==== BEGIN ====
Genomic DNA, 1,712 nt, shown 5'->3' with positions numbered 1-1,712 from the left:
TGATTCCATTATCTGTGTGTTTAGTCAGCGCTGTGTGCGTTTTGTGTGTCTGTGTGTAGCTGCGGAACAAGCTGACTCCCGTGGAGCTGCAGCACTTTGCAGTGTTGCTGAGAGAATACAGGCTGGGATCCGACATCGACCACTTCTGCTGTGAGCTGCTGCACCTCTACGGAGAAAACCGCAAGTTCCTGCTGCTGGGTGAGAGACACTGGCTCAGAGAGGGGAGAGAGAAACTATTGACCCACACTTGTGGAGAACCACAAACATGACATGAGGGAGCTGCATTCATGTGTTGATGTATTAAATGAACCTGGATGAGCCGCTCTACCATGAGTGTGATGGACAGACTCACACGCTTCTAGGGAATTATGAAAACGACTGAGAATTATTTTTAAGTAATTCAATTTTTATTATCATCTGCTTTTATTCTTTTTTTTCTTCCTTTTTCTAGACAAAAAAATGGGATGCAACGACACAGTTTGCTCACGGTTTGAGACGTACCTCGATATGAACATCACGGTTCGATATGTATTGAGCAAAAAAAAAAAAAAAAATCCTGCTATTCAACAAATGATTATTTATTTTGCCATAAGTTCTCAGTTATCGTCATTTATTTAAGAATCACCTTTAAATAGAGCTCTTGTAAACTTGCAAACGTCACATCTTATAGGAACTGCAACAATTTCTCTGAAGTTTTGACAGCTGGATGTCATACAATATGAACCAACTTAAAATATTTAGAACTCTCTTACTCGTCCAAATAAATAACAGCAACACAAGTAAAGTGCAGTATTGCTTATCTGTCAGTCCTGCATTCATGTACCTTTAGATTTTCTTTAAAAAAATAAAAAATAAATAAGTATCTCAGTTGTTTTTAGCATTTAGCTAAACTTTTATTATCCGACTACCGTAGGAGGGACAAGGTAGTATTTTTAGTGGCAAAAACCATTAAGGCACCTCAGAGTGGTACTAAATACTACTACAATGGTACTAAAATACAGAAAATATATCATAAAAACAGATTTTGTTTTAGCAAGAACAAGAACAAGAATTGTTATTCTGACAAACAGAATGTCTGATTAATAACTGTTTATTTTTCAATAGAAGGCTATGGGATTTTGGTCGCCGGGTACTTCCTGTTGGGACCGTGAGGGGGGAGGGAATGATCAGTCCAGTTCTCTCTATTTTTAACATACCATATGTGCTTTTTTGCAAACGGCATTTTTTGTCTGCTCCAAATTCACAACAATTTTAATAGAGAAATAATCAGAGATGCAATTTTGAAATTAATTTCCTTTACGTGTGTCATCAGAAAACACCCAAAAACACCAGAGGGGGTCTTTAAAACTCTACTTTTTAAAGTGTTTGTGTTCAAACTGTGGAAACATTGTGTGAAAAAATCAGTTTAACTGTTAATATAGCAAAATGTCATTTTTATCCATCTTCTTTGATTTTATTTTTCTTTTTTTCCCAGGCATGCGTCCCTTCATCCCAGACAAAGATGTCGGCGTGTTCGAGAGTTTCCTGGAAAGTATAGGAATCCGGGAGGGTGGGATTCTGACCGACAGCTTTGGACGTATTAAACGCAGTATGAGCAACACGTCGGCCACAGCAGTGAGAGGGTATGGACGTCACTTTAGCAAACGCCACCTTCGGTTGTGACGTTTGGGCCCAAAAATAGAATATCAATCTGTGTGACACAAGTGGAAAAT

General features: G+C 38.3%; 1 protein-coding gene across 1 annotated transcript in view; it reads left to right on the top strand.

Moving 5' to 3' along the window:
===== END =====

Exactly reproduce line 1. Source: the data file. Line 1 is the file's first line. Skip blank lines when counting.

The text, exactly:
Genomic DNA, 1,712 nt, shown 5'->3' with positions numbered 1-1,712 from the left: